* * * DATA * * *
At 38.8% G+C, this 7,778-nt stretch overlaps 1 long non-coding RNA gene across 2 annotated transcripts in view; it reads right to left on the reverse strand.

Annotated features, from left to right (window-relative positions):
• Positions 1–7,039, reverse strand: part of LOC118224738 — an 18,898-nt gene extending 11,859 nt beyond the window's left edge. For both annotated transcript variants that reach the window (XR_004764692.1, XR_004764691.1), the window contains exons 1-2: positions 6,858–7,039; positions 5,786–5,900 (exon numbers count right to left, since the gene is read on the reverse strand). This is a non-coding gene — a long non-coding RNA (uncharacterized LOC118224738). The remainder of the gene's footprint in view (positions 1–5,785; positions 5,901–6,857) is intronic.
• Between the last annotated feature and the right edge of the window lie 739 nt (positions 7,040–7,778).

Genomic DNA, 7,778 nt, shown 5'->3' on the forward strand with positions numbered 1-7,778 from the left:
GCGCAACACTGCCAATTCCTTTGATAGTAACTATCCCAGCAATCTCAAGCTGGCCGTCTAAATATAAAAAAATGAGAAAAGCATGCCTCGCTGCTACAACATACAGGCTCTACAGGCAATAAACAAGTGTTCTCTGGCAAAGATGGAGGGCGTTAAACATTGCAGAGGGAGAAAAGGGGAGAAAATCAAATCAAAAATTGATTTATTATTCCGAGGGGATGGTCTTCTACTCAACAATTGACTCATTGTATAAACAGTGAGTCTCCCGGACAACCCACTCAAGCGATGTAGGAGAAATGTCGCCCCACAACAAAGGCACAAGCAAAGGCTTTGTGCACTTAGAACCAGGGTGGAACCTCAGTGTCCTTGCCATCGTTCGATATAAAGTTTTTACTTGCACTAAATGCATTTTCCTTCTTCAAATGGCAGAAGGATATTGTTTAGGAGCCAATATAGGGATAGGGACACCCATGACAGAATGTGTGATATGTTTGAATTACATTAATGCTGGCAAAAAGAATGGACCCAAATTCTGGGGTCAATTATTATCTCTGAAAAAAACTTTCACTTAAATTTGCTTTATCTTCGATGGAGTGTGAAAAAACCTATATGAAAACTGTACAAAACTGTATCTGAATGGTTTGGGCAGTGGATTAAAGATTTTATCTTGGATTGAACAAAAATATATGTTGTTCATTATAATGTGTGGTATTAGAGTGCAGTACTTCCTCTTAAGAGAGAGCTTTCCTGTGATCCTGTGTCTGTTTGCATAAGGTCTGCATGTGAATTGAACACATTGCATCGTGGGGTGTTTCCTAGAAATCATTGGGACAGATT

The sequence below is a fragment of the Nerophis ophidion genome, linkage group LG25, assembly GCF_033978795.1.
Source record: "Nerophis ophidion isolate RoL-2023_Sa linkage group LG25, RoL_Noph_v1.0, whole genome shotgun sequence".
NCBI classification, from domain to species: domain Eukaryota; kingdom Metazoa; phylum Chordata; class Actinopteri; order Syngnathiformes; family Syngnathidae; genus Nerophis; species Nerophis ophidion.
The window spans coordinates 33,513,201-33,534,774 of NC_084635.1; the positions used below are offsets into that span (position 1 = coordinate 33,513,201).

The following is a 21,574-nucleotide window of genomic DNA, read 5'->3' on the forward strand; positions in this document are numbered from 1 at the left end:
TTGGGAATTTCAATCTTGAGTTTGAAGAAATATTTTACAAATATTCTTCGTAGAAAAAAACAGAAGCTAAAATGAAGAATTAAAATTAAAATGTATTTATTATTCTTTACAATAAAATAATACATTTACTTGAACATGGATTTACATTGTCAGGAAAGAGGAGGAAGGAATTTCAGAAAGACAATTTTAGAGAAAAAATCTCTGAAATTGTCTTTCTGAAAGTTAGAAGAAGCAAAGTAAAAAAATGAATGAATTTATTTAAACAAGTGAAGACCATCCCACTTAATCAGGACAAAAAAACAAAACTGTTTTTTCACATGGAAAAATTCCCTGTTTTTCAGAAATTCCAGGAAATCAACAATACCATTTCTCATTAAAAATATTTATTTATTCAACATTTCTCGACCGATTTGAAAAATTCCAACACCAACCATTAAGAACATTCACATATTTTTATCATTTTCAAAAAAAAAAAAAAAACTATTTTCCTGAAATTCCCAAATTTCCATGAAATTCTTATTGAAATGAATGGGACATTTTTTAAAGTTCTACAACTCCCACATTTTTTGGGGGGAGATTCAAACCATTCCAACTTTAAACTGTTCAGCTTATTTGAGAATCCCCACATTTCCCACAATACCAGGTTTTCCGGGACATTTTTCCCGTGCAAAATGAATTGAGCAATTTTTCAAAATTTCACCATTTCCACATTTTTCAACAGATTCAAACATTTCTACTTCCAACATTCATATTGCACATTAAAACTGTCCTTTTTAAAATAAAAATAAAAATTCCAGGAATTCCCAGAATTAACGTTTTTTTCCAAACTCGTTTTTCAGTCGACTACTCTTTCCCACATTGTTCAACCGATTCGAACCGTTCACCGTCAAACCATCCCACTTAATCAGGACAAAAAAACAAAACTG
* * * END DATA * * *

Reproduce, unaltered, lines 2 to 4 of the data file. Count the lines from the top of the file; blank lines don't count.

Annotated features, from left to right (window-relative positions):
• Positions 1–7,039, reverse strand: part of LOC118224738 — an 18,898-nt gene extending 11,859 nt beyond the window's left edge. For both annotated transcript variants that reach the window (XR_004764692.1, XR_004764691.1), the window contains exons 1-2: positions 6,858–7,039; positions 5,786–5,900 (exon numbers count right to left, since the gene is read on the reverse strand). This is a non-coding gene — a long non-coding RNA (uncharacterized LOC118224738). The remainder of the gene's footprint in view (positions 1–5,785; positions 5,901–6,857) is intronic.
• Between the last annotated feature and the right edge of the window lie 739 nt (positions 7,040–7,778).